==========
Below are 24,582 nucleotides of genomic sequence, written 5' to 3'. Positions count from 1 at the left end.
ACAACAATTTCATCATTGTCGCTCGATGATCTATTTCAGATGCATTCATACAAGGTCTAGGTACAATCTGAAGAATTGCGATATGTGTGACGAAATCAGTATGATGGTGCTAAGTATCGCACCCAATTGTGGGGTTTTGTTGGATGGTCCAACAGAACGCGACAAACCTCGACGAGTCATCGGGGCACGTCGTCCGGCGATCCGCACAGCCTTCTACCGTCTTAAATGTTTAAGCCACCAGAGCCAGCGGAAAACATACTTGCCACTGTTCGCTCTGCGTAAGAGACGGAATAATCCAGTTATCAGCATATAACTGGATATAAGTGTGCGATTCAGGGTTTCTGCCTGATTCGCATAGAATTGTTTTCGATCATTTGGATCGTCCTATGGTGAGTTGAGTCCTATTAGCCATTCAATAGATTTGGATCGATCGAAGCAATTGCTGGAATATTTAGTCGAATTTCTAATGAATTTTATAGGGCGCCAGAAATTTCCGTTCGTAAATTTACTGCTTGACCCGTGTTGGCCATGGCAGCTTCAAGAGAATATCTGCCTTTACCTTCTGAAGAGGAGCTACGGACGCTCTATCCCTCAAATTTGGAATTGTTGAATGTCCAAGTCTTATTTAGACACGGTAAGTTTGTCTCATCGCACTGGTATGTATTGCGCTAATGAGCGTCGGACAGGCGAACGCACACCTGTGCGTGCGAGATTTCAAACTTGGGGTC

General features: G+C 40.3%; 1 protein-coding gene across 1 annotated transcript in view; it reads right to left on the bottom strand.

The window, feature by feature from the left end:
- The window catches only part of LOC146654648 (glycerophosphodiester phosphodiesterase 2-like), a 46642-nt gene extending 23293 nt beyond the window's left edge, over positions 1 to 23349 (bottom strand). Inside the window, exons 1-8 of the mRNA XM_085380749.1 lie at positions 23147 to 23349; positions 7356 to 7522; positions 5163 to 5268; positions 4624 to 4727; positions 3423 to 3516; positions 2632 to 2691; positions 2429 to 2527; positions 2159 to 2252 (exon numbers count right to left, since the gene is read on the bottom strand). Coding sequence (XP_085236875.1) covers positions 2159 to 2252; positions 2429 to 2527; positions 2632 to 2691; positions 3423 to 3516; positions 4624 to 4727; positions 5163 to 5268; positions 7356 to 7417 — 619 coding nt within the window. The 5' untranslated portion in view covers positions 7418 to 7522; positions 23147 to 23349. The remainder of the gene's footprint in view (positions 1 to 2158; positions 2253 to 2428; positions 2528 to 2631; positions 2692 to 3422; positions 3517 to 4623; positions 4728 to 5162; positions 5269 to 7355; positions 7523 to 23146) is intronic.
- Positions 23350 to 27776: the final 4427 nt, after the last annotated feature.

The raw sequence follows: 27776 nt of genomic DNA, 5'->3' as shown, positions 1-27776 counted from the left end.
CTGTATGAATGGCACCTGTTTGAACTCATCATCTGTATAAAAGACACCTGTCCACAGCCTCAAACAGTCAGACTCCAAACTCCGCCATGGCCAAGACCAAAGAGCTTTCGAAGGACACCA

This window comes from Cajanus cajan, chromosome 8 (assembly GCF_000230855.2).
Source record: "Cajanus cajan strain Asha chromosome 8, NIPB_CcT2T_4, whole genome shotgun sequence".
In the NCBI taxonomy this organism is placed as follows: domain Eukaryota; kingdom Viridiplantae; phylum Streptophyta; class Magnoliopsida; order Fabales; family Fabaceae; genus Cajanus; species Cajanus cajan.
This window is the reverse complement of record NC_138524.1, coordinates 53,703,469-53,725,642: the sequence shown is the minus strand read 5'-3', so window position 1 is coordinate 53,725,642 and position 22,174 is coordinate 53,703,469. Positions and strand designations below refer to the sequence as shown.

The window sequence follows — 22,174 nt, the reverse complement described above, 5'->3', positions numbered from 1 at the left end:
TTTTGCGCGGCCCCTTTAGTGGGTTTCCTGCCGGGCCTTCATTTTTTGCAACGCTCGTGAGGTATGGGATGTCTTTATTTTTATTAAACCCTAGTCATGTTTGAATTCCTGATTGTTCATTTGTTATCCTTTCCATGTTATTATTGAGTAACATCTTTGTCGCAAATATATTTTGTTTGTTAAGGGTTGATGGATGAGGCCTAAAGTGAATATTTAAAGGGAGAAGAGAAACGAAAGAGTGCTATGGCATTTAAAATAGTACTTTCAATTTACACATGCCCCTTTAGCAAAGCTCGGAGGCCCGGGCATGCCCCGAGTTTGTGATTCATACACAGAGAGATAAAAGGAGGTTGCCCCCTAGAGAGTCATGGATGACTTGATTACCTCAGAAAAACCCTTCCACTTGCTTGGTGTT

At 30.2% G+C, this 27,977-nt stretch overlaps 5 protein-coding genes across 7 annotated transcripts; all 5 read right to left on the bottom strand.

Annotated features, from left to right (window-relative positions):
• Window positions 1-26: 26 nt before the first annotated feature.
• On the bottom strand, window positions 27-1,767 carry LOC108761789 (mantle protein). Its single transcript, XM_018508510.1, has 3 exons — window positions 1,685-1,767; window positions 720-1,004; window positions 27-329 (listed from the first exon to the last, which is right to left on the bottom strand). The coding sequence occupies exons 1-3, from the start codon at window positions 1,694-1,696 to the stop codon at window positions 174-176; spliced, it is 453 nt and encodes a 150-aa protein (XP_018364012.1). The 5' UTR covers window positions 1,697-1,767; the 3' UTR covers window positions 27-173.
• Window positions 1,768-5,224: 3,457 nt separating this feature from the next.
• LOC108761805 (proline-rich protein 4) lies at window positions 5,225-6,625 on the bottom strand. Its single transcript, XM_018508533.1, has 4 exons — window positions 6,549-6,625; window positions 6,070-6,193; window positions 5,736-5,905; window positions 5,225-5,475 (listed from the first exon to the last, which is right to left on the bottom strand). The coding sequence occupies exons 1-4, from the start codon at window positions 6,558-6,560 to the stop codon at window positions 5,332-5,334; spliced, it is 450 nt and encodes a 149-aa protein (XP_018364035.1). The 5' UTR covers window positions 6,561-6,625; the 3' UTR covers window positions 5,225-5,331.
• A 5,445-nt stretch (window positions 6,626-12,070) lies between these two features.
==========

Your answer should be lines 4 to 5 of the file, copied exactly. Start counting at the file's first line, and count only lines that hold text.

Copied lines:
The window, feature by feature from the left end:
- The window catches only part of LOC146654648 (glycerophosphodiester phosphodiesterase 2-like), a 46642-nt gene extending 23293 nt beyond the window's left edge, over positions 1 to 23349 (bottom strand). Inside the window, exons 1-8 of the mRNA XM_085380749.1 lie at positions 23147 to 23349; positions 7356 to 7522; positions 5163 to 5268; positions 4624 to 4727; positions 3423 to 3516; positions 2632 to 2691; positions 2429 to 2527; positions 2159 to 2252 (exon numbers count right to left, since the gene is read on the bottom strand). Coding sequence (XP_085236875.1) covers positions 2159 to 2252; positions 2429 to 2527; positions 2632 to 2691; positions 3423 to 3516; positions 4624 to 4727; positions 5163 to 5268; positions 7356 to 7417 — 619 coding nt within the window. The 5' untranslated portion in view covers positions 7418 to 7522; positions 23147 to 23349. The remainder of the gene's footprint in view (positions 1 to 2158; positions 2253 to 2428; positions 2528 to 2631; positions 2692 to 3422; positions 3517 to 4623; positions 4728 to 5162; positions 5269 to 7355; positions 7523 to 23146) is intronic.